Abet Definition and Legal Meaning
On this page, you'll find the legal definition and meaning of Abet, written in plain English, along with examples of how it is used.
What is Abet?
v. to encourage or set another on to commit a crime. This word is always taken in a bad sense. To abet another to commit a murder, is to command, procure, or counsel him to commit it.
History and Meaning of Abet
The term abet comes from the French word "abetir" meaning "to bait" or "to encourage". In English law, abetment was originally defined as "counsel given with criminal intent", but later expanded to include acts that assisted or encouraged the commission of a crime.
Abetment is a criminal offense and can be charged as an accomplice to the actual criminal act. The accused must have had knowledge of the criminal intent and must have intentionally supported or encouraged the perpetrator.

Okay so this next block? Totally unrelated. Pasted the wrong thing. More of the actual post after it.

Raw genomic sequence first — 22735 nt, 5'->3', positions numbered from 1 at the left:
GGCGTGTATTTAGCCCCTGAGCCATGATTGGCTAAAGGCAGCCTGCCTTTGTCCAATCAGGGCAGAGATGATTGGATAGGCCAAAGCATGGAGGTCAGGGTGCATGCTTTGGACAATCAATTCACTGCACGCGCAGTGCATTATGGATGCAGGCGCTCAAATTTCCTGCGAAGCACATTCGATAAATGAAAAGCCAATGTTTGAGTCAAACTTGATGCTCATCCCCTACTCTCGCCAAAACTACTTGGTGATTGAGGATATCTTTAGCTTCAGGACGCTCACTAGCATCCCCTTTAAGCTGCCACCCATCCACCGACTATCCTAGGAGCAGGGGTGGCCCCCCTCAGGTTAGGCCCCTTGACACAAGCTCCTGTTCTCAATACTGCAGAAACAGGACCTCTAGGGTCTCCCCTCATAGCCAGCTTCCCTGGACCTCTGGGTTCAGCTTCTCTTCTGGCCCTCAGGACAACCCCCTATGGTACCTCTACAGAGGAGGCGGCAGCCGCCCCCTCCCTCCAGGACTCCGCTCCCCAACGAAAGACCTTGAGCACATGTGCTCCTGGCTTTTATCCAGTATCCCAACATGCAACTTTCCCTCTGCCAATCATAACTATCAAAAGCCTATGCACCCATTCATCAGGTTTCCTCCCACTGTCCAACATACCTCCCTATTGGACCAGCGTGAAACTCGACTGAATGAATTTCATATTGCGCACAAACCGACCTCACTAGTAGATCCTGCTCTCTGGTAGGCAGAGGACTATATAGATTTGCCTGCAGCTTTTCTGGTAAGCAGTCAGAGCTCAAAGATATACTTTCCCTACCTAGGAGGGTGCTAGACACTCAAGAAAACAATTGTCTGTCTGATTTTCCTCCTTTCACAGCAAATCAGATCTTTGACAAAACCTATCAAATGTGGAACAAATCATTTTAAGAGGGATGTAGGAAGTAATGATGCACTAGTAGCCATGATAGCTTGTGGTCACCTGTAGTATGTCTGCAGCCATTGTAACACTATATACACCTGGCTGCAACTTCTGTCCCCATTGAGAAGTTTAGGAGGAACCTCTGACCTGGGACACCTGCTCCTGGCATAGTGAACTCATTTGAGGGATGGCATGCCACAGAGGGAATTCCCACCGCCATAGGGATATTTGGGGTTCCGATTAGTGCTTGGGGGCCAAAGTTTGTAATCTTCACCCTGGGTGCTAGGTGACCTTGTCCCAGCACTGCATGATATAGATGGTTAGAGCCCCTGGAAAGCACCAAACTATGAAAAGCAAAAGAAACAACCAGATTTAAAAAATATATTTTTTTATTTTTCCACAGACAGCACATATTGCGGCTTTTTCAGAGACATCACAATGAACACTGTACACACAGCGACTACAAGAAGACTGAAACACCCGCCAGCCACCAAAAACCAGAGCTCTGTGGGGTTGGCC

Examples of Abet
- Tom was charged with abetting his friend in the theft of a car.
- Sarah was found guilty of abetting her husband in committing tax fraud.
- The company was accused of abetting environmental pollution through illegal waste dumping.
- The witness was charged with abetting perjury for encouraging someone to give false testimony in a trial.
- The coach was suspected of abetting the use of banned substances by his athletes.
Legal Terms Similar to Abet
- Accomplice - a person who helps in the commission of a crime but is not the main actor.
- Conspiracy - an agreement between two or more people to commit a crime.
- Aiding and abetting - can be used interchangeably with abetment and refers to purposely helping or encouraging someone to commit a crime.
- Procurement - the act of getting someone to commit a crime through persuasion, coercion or other means.
- Incitement - actively urging or encouraging another person to commit an offense.